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Sunday, July 19, 2020 | History

2 edition of initial consonant mutations in Breton and Welsh. found in the catalog.

initial consonant mutations in Breton and Welsh.

Penny Willis

initial consonant mutations in Breton and Welsh.

by Penny Willis

  • 61 Want to read
  • 40 Currently reading

Published by Indiana University Linguistics Club in Bloomington .
Written in English


ID Numbers
Open LibraryOL13846534M

Gender is marked by mutations, a set of morphophonological\ud changes that affect the initial consonants of words, and the mapping\ud between mutation and gender is quite opaque. The initial consonant mutations in Welsh and Breton. (). Welsh soft mutation . It is argued in this chapter that initial consonant mutation – the characteristic alternation in Celtic languages of the intial consonant in words depending on the morphosyntactic context in which the word appears – is not properly phonological. Nonetheless, it does require a phonological representation of some kind. After considering the phonetic origins and grammatical status of initial.

Welsh, like the other Celtic languages, is best known amongst linguists for its verb-initial word order and its use of initial consonant mutations. However it has many more characteristics which are of interest to syntacticians. This book, first published in , provides a concise and accessible overview of the major syntactic phenomena of Welsh. Chapter 6 “Initial Consonant Mutation” breaks the pattern of the immediately preceding chapters and focusses on a topic which is more morphological than anything. Hannahs rejects a purely phonetic or phonological analysis of mutations and adopts in spirit Green’s (, ) solution, in which for any given lexical item, the radical form.

Breton is spoken in Lower Brittany (Breton: Breizh-Izel), roughly to the west of a line linking Plouha (west of Saint-Brieuc) and La Roche-Bernard (east of Vannes).It comes from a Brittonic language community that once extended from Great Britain to Armorica (present-day Brittany) and had even established a toehold in Galicia (in present-day Spain). Old Breton is attested from the 9th century. i) Mutation in Welsh and Scottish Gaelic. We have several NSF grants to investigate the phenomenon of initial consonant mutation in Welsh and Scottish Gaelic. In these languages, in specific morphosyntactic contexts, the initial consonant of a word will change systematically. For example, 'cat' becomes 'the cat' in Welsh.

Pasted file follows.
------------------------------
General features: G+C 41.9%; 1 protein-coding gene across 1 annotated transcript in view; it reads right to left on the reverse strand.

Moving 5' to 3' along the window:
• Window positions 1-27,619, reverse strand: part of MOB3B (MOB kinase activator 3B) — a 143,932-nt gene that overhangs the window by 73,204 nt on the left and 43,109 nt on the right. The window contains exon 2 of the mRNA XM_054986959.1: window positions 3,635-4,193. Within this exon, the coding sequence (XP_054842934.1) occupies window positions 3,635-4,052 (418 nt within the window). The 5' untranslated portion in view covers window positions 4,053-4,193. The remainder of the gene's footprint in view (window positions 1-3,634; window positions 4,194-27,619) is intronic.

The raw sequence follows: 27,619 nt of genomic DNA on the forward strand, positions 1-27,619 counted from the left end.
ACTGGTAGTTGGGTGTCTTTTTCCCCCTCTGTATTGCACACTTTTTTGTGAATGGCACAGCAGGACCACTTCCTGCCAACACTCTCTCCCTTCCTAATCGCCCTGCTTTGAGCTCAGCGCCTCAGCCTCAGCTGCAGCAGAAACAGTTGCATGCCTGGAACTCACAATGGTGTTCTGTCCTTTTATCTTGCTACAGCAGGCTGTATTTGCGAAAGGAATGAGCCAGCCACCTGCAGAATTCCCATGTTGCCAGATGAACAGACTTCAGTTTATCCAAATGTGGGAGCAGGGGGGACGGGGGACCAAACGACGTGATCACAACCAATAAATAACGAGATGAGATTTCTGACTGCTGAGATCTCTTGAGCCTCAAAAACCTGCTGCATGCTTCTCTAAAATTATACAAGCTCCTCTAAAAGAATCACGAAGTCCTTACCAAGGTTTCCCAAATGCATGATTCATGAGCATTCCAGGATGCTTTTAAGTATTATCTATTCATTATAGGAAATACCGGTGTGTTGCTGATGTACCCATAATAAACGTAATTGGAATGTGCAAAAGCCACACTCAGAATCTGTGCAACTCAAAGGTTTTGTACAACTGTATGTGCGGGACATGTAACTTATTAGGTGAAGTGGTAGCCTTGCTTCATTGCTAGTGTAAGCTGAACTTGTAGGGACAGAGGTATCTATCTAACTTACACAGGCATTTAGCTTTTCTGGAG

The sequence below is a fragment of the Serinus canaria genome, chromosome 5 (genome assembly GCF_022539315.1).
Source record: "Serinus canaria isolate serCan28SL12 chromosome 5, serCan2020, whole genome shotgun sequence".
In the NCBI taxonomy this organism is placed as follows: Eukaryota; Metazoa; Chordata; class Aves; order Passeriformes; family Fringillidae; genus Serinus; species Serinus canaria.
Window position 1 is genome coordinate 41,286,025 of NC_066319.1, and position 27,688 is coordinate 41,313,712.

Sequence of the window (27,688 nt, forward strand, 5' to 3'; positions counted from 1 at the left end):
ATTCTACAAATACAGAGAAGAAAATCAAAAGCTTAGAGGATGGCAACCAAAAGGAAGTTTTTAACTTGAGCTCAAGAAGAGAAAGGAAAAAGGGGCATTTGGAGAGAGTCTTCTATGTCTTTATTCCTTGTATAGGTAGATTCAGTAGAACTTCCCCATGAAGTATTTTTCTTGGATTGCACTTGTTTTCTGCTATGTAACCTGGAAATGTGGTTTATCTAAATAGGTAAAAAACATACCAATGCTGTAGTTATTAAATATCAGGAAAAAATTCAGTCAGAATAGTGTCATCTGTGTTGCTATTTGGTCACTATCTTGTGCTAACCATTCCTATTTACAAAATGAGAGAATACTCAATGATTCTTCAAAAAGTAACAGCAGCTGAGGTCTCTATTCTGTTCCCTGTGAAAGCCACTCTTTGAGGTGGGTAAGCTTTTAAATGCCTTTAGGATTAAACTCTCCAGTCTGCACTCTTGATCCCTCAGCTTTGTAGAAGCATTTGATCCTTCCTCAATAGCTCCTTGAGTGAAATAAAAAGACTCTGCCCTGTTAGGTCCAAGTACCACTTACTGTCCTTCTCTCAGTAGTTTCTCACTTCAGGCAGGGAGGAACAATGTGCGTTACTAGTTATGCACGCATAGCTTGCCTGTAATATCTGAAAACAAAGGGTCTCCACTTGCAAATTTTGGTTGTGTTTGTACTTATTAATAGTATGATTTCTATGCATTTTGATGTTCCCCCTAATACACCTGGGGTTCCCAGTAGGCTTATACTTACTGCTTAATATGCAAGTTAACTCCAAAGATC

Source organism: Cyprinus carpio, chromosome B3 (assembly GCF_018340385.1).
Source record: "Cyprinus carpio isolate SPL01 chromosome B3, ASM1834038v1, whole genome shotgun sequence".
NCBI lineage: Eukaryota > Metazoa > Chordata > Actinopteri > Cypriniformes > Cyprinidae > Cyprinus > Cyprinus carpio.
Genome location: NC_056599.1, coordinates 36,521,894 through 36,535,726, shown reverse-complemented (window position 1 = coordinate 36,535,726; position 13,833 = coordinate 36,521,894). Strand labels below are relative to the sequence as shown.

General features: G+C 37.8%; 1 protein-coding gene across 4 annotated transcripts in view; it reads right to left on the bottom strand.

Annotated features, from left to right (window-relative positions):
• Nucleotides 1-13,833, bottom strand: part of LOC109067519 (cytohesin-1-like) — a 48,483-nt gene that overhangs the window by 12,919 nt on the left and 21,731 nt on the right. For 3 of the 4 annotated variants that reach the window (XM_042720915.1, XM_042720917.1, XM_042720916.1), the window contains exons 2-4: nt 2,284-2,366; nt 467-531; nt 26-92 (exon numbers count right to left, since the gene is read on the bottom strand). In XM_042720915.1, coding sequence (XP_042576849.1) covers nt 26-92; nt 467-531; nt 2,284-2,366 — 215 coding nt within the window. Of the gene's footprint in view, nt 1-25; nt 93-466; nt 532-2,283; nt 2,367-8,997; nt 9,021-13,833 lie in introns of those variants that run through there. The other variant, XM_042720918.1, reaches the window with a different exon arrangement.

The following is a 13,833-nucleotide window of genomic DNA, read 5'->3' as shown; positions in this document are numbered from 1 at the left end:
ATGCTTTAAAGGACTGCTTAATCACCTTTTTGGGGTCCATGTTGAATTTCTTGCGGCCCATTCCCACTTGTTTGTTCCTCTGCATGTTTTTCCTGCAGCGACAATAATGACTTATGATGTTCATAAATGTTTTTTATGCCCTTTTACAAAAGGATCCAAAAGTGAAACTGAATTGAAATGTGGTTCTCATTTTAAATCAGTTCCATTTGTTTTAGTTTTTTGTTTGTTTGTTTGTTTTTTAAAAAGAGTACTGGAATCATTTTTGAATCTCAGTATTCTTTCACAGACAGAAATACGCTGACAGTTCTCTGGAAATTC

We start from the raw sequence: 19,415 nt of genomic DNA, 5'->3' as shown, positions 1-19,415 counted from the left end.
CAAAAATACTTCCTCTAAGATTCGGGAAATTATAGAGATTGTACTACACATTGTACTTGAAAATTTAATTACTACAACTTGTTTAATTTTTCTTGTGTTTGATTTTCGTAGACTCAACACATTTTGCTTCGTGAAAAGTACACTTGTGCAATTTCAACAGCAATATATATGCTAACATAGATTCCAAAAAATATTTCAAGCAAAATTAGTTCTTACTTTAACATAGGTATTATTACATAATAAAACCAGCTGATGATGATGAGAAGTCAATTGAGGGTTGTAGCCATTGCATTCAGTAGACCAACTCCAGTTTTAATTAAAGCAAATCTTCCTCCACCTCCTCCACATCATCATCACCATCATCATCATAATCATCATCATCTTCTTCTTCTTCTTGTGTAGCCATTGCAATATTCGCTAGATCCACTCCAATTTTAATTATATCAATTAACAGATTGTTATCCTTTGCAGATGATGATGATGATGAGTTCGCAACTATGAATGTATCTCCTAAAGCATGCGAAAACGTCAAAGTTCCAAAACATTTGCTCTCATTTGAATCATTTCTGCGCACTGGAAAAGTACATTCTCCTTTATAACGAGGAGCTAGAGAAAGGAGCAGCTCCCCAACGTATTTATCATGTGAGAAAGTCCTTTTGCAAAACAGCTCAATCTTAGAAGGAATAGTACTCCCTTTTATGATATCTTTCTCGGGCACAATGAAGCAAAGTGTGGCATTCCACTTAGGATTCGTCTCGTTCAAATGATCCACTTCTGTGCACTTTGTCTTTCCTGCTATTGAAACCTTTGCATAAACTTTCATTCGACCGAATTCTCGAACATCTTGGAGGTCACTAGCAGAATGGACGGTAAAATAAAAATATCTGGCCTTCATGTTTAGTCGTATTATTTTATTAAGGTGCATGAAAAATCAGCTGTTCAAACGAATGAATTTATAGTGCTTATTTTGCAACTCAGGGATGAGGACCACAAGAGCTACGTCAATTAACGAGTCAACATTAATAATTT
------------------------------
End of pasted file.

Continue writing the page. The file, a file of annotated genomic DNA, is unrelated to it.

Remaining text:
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Initial consonant mutations in Breton and Welsh by Penny Willis Download PDF EPUB FB2

Initial consonant mutations Main article: Breton mutations Breton has four initial consonant mutations: though modern Breton lost the nasal mutation of Welsh, it also has a "hard" mutation, in which voiced stops become voiceless, and a "mixed" mutation, which is a mixture of hard and soft ge family: Indo-European, CelticInsular.

Initial consonant mutations in Welsh and Breton. Bloomington: Indiana University Linguistics Club, [] (OCoLC) Document Type: Book: All Authors / Contributors: Penny Willis; Indiana University Linguistics Club. CiteSeerX - Document Details (Isaac Councill, Lee Giles, Pradeep Teregowda): A central and all-pervasive feature of Welsh and the other Celtic languages (Breton, Cornish, Irish, Scottish-Gaelic, Manx) is their system of initial consonant mutations.

This is characterized by a regular alternation of the initial consonant phonemes of a word. In Welsh, 1 an initial voiceless stop like /p / 〈p.

Initial consonant mutation. Like other Celtic languages, Breton has initial consonant mutations triggered by grammatical markings and the presence of various particles.

There are four types of initial consonant mutation: a) Lenition (soft mutation). The initial consonant of singular feminine nouns or masculine human plurals (and also the. Breton has four initial consonant mutations: though modern Breton lost the nasal mutation of Welsh, it also has a 'hard' mutation, in which voiced stops become voiceless, and a 'mixed' mutation, which is a mixture of hard and soft mutations.

Initial consonant mutations Main article: Breton mutations Breton has four initial consonant mutations: though modern Breton lost the nasal mutation of Welsh, it also has a "hard" mutation, in which voiced stops become voiceless, and a "mixed" mutation, which is a mixture of hard and soft mutations.

Old Welsh (9thth c. CE) becomes differentiated from Old Breton and Old Cornish. Middle Welsh (12th–15th c. CE) is defined mainly by the Mabinogi, a collection of stories in prose. The orthography and vocabulary are quite similar to the modern language but word order in the sentence is not verb-initial like in Modern Welsh.